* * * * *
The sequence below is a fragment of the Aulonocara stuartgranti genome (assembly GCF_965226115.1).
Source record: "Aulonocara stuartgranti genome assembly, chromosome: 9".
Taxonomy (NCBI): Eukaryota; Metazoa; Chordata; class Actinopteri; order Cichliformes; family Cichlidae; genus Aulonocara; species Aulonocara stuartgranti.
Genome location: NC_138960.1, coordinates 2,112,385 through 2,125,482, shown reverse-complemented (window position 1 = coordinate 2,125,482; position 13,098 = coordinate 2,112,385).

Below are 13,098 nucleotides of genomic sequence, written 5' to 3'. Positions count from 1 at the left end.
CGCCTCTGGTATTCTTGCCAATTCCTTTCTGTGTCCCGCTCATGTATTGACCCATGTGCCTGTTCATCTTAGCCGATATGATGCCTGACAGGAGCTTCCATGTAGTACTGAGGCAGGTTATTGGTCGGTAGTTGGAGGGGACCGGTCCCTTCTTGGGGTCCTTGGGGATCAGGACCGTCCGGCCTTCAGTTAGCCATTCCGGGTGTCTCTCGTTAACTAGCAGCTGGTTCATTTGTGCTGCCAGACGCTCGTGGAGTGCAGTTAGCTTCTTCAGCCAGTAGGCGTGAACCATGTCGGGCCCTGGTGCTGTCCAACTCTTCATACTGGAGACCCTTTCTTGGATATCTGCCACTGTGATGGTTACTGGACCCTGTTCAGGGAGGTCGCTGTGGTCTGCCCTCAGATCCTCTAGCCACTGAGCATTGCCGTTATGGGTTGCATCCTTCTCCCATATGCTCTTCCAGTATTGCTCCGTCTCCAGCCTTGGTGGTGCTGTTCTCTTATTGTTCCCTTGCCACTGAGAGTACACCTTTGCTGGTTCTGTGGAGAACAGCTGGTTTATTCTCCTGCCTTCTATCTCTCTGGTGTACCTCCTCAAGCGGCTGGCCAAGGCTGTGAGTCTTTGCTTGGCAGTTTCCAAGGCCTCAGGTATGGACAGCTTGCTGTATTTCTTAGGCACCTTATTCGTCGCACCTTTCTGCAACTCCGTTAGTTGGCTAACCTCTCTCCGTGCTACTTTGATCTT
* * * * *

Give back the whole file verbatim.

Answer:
The sequence below is a fragment of the Aulonocara stuartgranti genome (assembly GCF_965226115.1).
Source record: "Aulonocara stuartgranti genome assembly, chromosome: 9".
Taxonomy (NCBI): Eukaryota; Metazoa; Chordata; class Actinopteri; order Cichliformes; family Cichlidae; genus Aulonocara; species Aulonocara stuartgranti.
Genome location: NC_138960.1, coordinates 2,112,385 through 2,125,482, shown reverse-complemented (window position 1 = coordinate 2,125,482; position 13,098 = coordinate 2,112,385).

Below are 13,098 nucleotides of genomic sequence, written 5' to 3'. Positions count from 1 at the left end.
CGCCTCTGGTATTCTTGCCAATTCCTTTCTGTGTCCCGCTCATGTATTGACCCATGTGCCTGTTCATCTTAGCCGATATGATGCCTGACAGGAGCTTCCATGTAGTACTGAGGCAGGTTATTGGTCGGTAGTTGGAGGGGACCGGTCCCTTCTTGGGGTCCTTGGGGATCAGGACCGTCCGGCCTTCAGTTAGCCATTCCGGGTGTCTCTCGTTAACTAGCAGCTGGTTCATTTGTGCTGCCAGACGCTCGTGGAGTGCAGTTAGCTTCTTCAGCCAGTAGGCGTGAACCATGTCGGGCCCTGGTGCTGTCCAACTCTTCATACTGGAGACCCTTTCTTGGATATCTGCCACTGTGATGGTTACTGGACCCTGTTCAGGGAGGTCGCTGTGGTCTGCCCTCAGATCCTCTAGCCACTGAGCATTGCCGTTATGGGTTGCATCCTTCTCCCATATGCTCTTCCAGTATTGCTCCGTCTCCAGCCTTGGTGGTGCTGTTCTCTTATTGTTCCCTTGCCACTGAGAGTACACCTTTGCTGGTTCTGTGGAGAACAGCTGGTTTATTCTCCTGCCTTCTATCTCTCTGGTGTACCTCCTCAAGCGGCTGGCCAAGGCTGTGAGTCTTTGCTTGGCAGTTTCCAAGGCCTCAGGTATGGACAGCTTGCTGTATTTCTTAGGCACCTTATTCGTCGCACCTTTCTGCAACTCCGTTAGTTGGCTAACCTCTCTCCGTGCTACTTTGATCTT